Genetic Counseling: A Growing Medical Field


See also Demand for genetic counseling leads to lack of counselors

Theresa Hogan attended a genetic counseling session with her mother in 2011. Five years later, her mother’s breast cancer recurred and Hogan was encouraged by both her mother and doctor to visit a genetic counselor. 

In a simulated video created by the National Society of Genetic Counselors, Hogan sits across from Kayon Williams, a genetic counselor in the breast center at the New York Hospital in Queens, New York. Williams asks Hogan for an update on her current health, medical history and family history, noting the BRCA (breast cancer) mutation found in Hogan’s mother and maternal aunt. 

Theresa Hogan, a 31-year-old mother attends a genetic counseling session to determine what type of testing is best for her. Hogan’s mother and maternal aunt both have the breast cancer mutation. (Screenshot from Youtube)

Williams will spend time in her session with Hogan explaining the possibility and process of genetic testing. Her job is to make sure Hogan has all the information needed to feel comfortable and confident. 

Williams’ field of genetic counseling is projected to grow 29% between 2016 and 2026, according to the Bureau of Labor Statistics in 2019

The National Society of Genetic Counselors defines genetic counseling as a way to “evaluate and understand a family’s risk of an inherited medical condition.”

Genetic counselors can help patients order genetic testing, interpret results, explain what is being tested and determine what testing would be most beneficial for a patient, said McCall Larson, a genetic counselor at Utah Valley Regional Medical Center in Provo. 

“We can be the first step or middle step. We coordinate a person’s care and how they can get what they need,” she said.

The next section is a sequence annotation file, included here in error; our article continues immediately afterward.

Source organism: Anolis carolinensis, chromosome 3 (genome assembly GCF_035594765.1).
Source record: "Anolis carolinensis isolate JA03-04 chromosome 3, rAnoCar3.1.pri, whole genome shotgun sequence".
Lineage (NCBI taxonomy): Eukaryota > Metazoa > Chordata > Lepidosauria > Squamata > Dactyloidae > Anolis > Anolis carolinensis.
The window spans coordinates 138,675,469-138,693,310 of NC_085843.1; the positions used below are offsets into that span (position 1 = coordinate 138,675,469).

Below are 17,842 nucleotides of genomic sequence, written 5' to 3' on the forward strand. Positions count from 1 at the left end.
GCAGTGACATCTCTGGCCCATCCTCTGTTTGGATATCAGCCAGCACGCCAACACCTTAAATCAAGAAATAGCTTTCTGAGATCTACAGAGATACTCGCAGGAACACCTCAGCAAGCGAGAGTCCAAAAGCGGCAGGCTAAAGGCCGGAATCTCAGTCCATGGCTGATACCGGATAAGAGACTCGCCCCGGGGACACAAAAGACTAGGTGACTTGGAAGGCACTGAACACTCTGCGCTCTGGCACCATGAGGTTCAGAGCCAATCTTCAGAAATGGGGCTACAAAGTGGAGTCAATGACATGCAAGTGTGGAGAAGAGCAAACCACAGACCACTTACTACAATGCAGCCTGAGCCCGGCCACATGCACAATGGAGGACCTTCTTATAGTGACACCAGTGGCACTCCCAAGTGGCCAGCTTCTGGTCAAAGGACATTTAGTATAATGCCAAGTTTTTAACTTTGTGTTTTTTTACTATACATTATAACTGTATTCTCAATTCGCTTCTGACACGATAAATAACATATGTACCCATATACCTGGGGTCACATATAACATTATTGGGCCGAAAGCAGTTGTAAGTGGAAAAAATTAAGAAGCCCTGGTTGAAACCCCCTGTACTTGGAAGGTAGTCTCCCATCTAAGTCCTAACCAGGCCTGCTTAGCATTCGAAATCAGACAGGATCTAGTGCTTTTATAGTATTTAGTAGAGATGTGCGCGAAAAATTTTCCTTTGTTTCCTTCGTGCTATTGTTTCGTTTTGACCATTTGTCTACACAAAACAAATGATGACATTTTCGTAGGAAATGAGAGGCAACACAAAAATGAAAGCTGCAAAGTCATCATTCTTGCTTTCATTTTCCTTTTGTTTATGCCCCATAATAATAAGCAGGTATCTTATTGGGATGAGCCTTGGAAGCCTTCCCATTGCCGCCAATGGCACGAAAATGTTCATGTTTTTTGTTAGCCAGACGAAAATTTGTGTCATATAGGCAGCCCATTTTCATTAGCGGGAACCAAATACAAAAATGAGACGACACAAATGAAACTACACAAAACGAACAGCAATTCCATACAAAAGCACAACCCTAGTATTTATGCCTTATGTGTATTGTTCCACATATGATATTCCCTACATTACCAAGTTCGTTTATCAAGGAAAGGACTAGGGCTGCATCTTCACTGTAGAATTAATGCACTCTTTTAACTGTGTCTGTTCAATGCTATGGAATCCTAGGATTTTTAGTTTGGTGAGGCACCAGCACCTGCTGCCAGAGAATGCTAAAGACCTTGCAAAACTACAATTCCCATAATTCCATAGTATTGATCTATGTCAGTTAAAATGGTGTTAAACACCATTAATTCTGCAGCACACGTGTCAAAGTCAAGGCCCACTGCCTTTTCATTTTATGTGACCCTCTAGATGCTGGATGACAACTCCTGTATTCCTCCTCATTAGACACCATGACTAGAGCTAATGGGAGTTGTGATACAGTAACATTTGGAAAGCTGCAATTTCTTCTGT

Larson said cancer is the largest area of genetic counseling, helping more patients than other areas like prenatal, pediatric and cardiology.

“Cancer 20 years ago was not a big field, now it’s huge,” she said. 

Larson also said people who are diagnosed with cancer or who have a family history of cancer are encouraged to see a genetic counselor. She helps patients diagnosed with cancer determine what chemotherapy should be done and what surgeries will be best. 

“There are certain chemotherapy or radiation treatments or surgeries that are more beneficial for certain genetic mutations. So they are coming in for their own treatment purposes,” she said.

For those who do not have cancer, Larson said genetic counseling can help determine what type of genetic testing should be performed. She strives to help patients completely understand what the test will do and its limitations. 

Communicating difficult genetic concepts is a challenge genetic counselors face. Larson said genetics is hard to explain and she tries to determine what learning styles are best to help each patient increase their understanding.

Kyle W. Davis, a licensed and certified genetic counselor who works in neurology, said he works to provide “an informed understanding of what (genetic tests) can do and their limitations.” At Lineagen, a diagnostic center in Salt Lake City that does genetic testing for children with autism or developmental delay, Davis also aims to communicate the current limitations of the field of genetics.

“There’s just so much data that we get and so much that we don’t know—that we are still trying to learn,” Davis said.

According to a study published in the medical journal Health Affairs, as of August 1, 2017, there were approximately 75,000 genetic tests on the market. These numbers include both tests from labs like the one Davis works at and popular direct-to-consumer tests like 23andMe and Ancestry

“From what I’ve seen so far, a lot of people who have done the direct-to-consumer test still end up coming to see me because the direct-to-consumer test doesn’t test for everything you need,” Larson said. 

Davis said that direct-to-consumer tests aren’t designed to give a diagnosis.

“There are so many genetic tests and there is a lot of confusion over what they do or what they don’t do,” Davis said.

Larson said because of this, anyone who gets a direct-to-consumer test should see a genetic counselor to answer questions and get a greater understanding of the implications of results. 

Davis and Larson both said increases in technology and knowledge have led to a greater need for genetic counseling and licensed and certified genetic counselors.

“We know a lot more about our DNA now and we’re learning even more,” said Larson.

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